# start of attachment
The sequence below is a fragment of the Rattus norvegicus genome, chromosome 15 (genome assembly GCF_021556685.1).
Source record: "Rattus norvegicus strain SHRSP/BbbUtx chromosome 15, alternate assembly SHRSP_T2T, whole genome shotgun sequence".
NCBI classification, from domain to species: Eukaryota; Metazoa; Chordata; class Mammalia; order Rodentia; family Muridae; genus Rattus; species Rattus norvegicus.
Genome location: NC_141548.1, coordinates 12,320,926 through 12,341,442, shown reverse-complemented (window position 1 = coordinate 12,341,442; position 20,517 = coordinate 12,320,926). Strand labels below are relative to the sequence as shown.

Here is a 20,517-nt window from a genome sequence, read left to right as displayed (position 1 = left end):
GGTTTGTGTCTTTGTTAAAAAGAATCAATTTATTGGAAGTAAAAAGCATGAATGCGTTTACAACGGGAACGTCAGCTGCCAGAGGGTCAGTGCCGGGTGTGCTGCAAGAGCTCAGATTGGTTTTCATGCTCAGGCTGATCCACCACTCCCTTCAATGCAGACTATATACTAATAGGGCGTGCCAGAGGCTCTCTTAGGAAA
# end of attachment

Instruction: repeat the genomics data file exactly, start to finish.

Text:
The sequence below is a fragment of the Rattus norvegicus genome, chromosome 15 (genome assembly GCF_021556685.1).
Source record: "Rattus norvegicus strain SHRSP/BbbUtx chromosome 15, alternate assembly SHRSP_T2T, whole genome shotgun sequence".
NCBI classification, from domain to species: Eukaryota; Metazoa; Chordata; class Mammalia; order Rodentia; family Muridae; genus Rattus; species Rattus norvegicus.
Genome location: NC_141548.1, coordinates 12,320,926 through 12,341,442, shown reverse-complemented (window position 1 = coordinate 12,341,442; position 20,517 = coordinate 12,320,926). Strand labels below are relative to the sequence as shown.

Here is a 20,517-nt window from a genome sequence, read left to right as displayed (position 1 = left end):
GGTTTGTGTCTTTGTTAAAAAGAATCAATTTATTGGAAGTAAAAAGCATGAATGCGTTTACAACGGGAACGTCAGCTGCCAGAGGGTCAGTGCCGGGTGTGCTGCAAGAGCTCAGATTGGTTTTCATGCTCAGGCTGATCCACCACTCCCTTCAATGCAGACTATATACTAATAGGGCGTGCCAGAGGCTCTCTTAGGAAA